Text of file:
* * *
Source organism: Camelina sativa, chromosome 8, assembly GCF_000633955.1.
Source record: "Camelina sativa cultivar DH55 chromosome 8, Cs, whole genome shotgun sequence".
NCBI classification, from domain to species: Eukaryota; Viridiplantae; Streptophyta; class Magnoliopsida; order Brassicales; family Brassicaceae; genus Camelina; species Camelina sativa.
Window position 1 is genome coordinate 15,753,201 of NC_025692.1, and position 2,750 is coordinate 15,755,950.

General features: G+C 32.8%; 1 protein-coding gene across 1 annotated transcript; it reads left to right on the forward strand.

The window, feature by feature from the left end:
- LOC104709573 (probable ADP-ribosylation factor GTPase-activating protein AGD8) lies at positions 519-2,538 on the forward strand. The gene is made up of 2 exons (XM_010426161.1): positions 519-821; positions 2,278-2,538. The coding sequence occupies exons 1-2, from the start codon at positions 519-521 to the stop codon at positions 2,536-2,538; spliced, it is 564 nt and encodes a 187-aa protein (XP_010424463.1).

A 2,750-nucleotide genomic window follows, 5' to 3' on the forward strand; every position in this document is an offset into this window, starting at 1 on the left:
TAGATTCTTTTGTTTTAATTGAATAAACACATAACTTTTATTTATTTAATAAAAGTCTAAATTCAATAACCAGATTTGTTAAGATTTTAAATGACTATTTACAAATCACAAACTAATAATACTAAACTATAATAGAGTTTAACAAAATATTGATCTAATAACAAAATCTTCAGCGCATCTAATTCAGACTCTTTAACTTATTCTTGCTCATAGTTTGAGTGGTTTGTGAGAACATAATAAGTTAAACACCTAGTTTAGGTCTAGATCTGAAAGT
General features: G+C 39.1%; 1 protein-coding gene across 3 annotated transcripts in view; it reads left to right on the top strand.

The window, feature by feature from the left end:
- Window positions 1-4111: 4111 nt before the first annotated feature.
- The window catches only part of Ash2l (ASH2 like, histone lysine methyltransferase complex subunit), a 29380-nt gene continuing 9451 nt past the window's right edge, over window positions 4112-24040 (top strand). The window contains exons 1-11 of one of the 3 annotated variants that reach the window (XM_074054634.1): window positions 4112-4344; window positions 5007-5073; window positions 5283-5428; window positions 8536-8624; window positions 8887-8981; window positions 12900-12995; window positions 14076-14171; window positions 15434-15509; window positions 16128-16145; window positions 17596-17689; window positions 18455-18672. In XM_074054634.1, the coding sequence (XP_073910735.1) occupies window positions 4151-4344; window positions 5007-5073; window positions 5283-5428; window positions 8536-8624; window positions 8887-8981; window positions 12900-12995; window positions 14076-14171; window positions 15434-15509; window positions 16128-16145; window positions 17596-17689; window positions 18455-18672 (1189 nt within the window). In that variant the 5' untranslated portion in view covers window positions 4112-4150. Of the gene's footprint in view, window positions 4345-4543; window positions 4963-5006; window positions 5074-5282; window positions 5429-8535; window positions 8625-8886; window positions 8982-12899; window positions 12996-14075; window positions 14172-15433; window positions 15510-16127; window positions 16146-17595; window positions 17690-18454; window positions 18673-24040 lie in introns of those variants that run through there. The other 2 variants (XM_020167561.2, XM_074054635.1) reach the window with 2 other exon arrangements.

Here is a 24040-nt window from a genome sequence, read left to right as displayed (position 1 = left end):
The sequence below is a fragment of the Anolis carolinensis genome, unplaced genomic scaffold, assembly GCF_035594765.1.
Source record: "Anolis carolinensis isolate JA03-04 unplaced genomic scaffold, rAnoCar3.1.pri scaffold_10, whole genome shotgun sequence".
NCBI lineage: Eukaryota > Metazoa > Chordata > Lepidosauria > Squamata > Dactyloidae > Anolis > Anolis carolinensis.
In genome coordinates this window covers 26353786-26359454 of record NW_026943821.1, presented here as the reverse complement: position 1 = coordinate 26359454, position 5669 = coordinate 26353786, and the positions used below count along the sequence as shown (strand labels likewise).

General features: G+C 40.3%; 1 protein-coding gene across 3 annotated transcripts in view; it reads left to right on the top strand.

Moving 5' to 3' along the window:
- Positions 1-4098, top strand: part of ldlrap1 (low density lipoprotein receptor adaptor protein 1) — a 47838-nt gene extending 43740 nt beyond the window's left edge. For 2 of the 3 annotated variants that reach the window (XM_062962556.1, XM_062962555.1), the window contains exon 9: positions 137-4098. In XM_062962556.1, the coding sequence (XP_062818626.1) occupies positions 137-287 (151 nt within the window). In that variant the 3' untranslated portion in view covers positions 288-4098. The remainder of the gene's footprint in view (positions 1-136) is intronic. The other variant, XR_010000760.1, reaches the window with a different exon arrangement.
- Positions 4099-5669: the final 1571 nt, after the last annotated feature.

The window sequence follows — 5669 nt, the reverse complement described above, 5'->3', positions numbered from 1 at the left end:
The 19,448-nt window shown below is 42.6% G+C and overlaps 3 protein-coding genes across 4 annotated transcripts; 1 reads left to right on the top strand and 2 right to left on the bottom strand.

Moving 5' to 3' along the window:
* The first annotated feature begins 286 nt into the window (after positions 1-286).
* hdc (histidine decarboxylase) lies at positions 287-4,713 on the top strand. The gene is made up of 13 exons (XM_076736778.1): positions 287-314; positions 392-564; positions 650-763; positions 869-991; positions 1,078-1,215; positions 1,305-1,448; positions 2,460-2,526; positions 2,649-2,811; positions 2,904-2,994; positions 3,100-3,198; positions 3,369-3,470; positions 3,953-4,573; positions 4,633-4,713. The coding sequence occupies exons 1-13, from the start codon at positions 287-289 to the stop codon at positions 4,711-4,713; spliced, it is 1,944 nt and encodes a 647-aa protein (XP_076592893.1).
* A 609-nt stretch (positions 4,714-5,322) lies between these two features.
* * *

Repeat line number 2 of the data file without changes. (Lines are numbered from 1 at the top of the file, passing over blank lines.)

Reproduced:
Source record: "Camelina sativa cultivar DH55 chromosome 8, Cs, whole genome shotgun sequence".